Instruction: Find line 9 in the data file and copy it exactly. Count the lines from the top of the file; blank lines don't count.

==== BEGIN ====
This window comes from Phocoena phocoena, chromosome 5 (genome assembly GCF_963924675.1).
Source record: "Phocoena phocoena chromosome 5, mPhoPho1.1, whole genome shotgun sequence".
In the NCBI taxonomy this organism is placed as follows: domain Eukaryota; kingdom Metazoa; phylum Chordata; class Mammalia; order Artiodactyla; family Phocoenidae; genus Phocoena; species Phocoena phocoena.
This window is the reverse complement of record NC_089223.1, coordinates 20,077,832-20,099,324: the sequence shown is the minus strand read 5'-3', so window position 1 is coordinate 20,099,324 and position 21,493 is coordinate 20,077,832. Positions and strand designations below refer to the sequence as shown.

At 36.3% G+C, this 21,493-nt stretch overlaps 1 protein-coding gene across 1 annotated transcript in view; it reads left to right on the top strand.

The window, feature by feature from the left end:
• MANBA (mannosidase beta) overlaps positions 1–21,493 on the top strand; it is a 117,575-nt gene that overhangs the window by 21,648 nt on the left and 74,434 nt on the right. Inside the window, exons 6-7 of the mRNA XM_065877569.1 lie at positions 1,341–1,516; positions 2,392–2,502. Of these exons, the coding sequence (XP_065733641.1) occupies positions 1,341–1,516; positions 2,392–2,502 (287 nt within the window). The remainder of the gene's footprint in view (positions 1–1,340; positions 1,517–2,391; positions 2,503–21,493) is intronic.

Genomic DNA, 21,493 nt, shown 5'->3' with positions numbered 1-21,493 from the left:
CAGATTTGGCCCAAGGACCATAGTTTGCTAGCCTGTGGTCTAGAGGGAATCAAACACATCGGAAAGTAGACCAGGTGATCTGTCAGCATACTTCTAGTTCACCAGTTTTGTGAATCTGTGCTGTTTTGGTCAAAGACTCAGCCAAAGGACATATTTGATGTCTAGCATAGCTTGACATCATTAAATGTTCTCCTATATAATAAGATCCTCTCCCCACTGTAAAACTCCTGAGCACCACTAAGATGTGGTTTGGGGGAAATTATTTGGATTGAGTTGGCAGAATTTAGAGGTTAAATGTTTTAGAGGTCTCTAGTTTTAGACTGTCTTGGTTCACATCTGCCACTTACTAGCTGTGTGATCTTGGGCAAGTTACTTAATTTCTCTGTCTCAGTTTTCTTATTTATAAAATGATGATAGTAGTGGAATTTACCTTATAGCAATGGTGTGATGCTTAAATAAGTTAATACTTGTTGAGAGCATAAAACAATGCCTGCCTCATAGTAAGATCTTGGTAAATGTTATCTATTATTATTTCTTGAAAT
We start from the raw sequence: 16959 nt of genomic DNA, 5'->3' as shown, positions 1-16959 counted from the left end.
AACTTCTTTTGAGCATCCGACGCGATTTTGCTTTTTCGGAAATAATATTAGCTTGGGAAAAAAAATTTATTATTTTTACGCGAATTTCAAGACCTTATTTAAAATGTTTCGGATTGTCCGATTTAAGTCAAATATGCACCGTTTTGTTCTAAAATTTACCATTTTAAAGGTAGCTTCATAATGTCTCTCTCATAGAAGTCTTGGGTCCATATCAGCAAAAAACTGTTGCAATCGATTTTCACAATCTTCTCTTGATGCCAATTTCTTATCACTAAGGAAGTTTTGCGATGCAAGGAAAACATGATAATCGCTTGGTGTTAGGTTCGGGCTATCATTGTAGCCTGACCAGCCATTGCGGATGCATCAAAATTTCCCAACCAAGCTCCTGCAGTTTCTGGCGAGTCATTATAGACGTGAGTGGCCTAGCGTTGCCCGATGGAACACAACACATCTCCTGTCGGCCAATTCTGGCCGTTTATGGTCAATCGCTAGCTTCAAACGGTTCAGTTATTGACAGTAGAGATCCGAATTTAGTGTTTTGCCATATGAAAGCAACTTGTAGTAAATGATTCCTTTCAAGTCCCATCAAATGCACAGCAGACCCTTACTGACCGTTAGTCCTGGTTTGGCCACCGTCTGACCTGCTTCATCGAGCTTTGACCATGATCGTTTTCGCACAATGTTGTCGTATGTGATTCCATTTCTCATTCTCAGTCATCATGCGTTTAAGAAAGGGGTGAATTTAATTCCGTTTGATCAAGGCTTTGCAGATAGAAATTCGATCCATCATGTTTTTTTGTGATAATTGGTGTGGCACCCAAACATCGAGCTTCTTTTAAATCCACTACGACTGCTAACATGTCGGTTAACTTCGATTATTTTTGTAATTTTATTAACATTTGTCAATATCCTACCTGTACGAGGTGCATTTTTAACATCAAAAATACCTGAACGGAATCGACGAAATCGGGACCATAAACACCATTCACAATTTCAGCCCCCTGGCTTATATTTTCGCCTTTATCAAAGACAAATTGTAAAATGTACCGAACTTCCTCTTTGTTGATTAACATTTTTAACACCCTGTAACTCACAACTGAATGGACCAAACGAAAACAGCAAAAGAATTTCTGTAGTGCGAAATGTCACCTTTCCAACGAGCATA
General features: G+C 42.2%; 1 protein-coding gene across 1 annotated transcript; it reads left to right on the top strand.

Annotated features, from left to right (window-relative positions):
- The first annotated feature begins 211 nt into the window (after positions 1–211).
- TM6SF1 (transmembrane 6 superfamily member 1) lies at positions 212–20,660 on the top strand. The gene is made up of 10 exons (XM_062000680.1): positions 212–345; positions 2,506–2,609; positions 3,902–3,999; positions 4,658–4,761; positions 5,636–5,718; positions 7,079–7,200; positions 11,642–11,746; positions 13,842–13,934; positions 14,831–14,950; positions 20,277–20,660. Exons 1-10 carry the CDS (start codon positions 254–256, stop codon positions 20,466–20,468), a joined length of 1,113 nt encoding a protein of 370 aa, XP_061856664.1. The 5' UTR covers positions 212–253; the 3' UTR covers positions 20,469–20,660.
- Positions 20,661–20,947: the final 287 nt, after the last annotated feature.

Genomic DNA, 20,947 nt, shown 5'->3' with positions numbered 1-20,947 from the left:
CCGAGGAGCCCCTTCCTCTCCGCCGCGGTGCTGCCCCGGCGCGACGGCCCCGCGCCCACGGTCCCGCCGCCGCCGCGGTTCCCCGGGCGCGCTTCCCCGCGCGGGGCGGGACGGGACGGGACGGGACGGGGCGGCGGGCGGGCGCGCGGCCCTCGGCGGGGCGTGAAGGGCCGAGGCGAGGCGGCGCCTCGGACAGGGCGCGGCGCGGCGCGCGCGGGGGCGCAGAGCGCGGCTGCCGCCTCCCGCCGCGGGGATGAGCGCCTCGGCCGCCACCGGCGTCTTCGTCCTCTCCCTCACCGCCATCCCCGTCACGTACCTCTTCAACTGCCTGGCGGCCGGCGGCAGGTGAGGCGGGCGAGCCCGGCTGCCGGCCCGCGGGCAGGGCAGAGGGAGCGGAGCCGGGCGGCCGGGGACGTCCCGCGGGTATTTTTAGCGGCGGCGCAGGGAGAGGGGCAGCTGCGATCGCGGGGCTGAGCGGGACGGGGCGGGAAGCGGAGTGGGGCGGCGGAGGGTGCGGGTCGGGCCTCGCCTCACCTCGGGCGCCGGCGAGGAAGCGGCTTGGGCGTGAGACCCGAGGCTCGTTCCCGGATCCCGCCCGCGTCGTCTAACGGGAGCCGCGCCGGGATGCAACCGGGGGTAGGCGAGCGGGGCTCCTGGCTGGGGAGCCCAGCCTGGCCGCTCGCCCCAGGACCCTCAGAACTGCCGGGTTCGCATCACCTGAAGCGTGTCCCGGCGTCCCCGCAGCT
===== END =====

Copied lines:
CAGATTTGGCCCAAGGACCATAGTTTGCTAGCCTGTGGTCTAGAGGGAATCAAACACATCGGAAAGTAGACCAGGTGATCTGTCAGCATACTTCTAGTTCACCAGTTTTGTGAATCTGTGCTGTTTTGGTCAAAGACTCAGCCAAAGGACATATTTGATGTCTAGCATAGCTTGACATCATTAAATGTTCTCCTATATAATAAGATCCTCTCCCCACTGTAAAACTCCTGAGCACCACTAAGATGTGGTTTGGGGGAAATTATTTGGATTGAGTTGGCAGAATTTAGAGGTTAAATGTTTTAGAGGTCTCTAGTTTTAGACTGTCTTGGTTCACATCTGCCACTTACTAGCTGTGTGATCTTGGGCAAGTTACTTAATTTCTCTGTCTCAGTTTTCTTATTTATAAAATGATGATAGTAGTGGAATTTACCTTATAGCAATGGTGTGATGCTTAAATAAGTTAATACTTGTTGAGAGCATAAAACAATGCCTGCCTCATAGTAAGATCTTGGTAAATGTTATCTATTATTATTTCTTGAAAT